Review: Michael Reinboth's Compost Records, not to be confused with its Black Label offshoot, really requires no introduction. Just to leave it topline, the label has been powering through since 1994, and has hosted some of the biggest names in house music since then - peeps like Carl Craig, Laurent Garnier and Dixon having associated themselves to the imprint since its early days. This new compilation series, Compost Nu Jazz Selection Vol.1, has decided to focus on lesser known talents who are, admittedly, redefining the term 'nu-jazz' single-handedly. Like hand in glove, the Kyoto Jazz Massive kick the comp off with two painfully elegant dance ballads, "Deep In Your Mind" and "Crossbreed - surely to future favourites from the Brownswood clique. Other stand-out moments include Trueby Trio's "Cruisin'", a pseudo house cut leaning towards something more soulful and jazz-laden, Minus 8's supremely deep "Breathe", and Joseph Malik's "Silent Fools", a tune to be played loud and direct in the jazz dance! Recommended.
Review: Warm, acoustic, lo-fi and heavyweight dub experimentations from mega trio Automat, aka: Jochenen Arbeit (Einst?rzende Neubauten), Achim F?rber (Phillip Boa & The Voodooclub) and Georg Zeitblom (wittmannzeitblom). Presenting the group's fourth album is Compost Records out of Munich, helping commision collaborations across the LP's eight tracks from the likes of Max Loderbauer (Vilod) and Paul St. Hilaire, aka Tikiman, to Lydia Lunch (Teenage Jesus And The Jerks), and Mika Bajinski (Swans) on vocal duties - so yes, seriously heavy weight. With subaquatic basslines wish-washing with ambient textures, acoustic drums, percussion and undeniable dub riddims, the project brings together a world of deeper new wave with touches of post punk, modular electronics and the slightest of classical refrains. Our pick: "Easy Riding".
Review: Earlier this year, techno-loving German art-rock trio Automat released their fourth full length, "Modul", which was made with the assistance of "modular magician" Max Loderbauer. It seems fitting then that two of the reworks on this new set of remixes come from Loederbauer and regular collaborator Ricardo Villalobos. They first present a typically wonky "House Remix" of "Nothing Strange"- all metallic percussion hits, glitchy electronic, weird pulses, mangled vocal samples and metronomic kick-drums - before launching into a spaced-out 11-minute take that offers a glitched-out minimalist dub interpretation rich in jazz cymbals and undulating bass. Elsewhere across the EP, Patrick Pulsinger re-invents "Ankaten" as a tech-tinged dub-house workout (and very good it is too), while Shahrokh Dini Medusa turns "Easy Riding" into a melodious, softly spun deep house delight.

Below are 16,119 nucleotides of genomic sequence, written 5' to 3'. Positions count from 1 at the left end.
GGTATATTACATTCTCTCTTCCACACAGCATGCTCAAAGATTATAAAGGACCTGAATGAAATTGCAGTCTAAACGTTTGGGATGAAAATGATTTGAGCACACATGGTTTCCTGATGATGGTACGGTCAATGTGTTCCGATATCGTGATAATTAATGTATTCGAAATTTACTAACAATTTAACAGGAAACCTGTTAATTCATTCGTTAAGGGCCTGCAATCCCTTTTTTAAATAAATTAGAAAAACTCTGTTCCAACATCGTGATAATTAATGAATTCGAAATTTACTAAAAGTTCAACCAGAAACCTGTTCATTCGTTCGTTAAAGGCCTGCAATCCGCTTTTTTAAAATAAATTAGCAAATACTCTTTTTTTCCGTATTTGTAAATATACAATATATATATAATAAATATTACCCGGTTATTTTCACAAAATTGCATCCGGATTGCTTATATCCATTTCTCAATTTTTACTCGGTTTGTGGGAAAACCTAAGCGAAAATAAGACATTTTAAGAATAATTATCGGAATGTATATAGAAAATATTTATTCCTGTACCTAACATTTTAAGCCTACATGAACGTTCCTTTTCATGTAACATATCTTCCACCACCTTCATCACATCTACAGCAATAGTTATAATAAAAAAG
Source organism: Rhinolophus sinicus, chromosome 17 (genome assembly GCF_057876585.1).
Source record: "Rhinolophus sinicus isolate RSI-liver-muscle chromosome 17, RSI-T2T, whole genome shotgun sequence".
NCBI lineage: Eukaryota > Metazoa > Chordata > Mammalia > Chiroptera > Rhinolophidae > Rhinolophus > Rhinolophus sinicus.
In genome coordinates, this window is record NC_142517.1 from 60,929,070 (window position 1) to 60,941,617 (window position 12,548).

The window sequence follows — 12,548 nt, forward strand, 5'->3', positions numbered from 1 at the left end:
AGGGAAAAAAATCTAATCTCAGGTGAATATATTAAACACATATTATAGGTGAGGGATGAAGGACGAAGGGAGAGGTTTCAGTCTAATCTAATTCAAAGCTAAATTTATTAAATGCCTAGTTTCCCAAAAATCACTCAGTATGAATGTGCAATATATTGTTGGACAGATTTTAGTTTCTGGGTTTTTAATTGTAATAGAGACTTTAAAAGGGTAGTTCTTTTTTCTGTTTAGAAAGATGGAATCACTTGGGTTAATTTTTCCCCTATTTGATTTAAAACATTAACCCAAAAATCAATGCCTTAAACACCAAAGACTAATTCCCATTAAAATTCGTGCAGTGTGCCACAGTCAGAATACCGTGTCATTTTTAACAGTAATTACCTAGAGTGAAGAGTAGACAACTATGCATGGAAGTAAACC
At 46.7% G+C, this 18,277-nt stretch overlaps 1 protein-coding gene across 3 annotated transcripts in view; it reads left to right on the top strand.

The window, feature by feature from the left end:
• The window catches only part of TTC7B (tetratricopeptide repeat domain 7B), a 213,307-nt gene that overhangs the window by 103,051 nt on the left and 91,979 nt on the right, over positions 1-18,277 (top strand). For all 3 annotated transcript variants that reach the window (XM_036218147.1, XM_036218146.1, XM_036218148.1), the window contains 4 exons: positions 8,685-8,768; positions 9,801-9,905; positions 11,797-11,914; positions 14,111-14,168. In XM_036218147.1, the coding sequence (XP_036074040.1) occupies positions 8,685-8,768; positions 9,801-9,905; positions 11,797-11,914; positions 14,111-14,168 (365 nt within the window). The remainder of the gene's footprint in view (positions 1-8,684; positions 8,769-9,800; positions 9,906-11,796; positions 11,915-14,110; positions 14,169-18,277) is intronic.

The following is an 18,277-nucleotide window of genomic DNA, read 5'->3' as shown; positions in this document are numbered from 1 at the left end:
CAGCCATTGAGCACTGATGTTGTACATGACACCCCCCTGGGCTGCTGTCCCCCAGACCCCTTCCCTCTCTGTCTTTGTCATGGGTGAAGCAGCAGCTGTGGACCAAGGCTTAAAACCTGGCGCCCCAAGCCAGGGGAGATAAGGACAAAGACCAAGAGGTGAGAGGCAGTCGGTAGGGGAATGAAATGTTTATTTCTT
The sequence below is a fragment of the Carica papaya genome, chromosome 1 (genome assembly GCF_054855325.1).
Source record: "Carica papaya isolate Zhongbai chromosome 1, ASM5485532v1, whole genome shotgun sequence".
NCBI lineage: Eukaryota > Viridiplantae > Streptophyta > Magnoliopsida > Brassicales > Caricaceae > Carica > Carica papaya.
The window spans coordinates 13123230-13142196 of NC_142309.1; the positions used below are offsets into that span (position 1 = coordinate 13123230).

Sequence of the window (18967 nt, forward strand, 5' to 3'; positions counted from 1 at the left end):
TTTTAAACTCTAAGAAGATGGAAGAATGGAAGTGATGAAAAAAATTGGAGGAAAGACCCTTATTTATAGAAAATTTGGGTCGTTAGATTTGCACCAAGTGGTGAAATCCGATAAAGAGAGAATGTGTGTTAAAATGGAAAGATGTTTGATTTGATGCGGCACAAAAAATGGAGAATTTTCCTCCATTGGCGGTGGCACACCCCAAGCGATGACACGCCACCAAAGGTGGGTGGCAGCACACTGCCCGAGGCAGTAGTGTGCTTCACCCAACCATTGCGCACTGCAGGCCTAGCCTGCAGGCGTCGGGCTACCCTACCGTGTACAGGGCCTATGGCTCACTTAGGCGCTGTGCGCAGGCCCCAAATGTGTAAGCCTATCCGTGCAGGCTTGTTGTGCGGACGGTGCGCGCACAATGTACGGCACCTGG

Ghost (Terrence Dixon Short remix) - (4:24) 120 BPM
Review: Whereas Automat looked fairly close to home when commissioning remixers for the first volume in the "Modul Remixes" series of reworks of tracks from their most recent album, the German art-rockers have cast their net much wider for this second instalment. The most eye-catching contributions come from Detroiter Terrence Parker, who offers up two decidedly trippy revisions of "Ghost" built around short, slowly shifting synthesizer motifs, hypnotic techno drums and squelchy but foreboding acid bass. There's plenty to set the pulse racing elsewhere across the EP though, from the hazy tech-house headiness of Acid Pauli's revision of "Nothing Strange" and DeWalta's dubbed-out, acid-flecked rework of the same track, to the deliciously slo-mo krautrock/dub fusion that is Dubvisionist's fine "Echo Beach Remix" of "Easy Riding".
Felix Laband - "Whistling In Tongues" (Todd Terje remix) - (8:23) 112 BPM
Beanfield - "Tides - C's Movement #1" (feat Bajka - Carl Craig remix) - (9:55) 125 BPM
Review: Compost Records has decided to trawl back through their expansive catalogue and reissue a number of sought-out or overlooked gems. This particular EP features two killer cuts that should be in the collection of any discerning DJ. First, there's a chance to revisit Todd Terje's brilliant 2006 remix of Felix Laband's "Whistling In Tongues", a humid, marimba-laden Balearic gem full of dreamy vocal samples, shuffling Latin rhythms, slow builds and dubbed-out tape delays. On the virtual flipside you'll find the more familiar - but no less potent - Carl Craig rework of Beanfield's 2004 single "Tides". Built around a bubbly electronic loop and delay-laden drums, the Motor City maestro's remix rises majestically over the course of ten life-affirming minutes.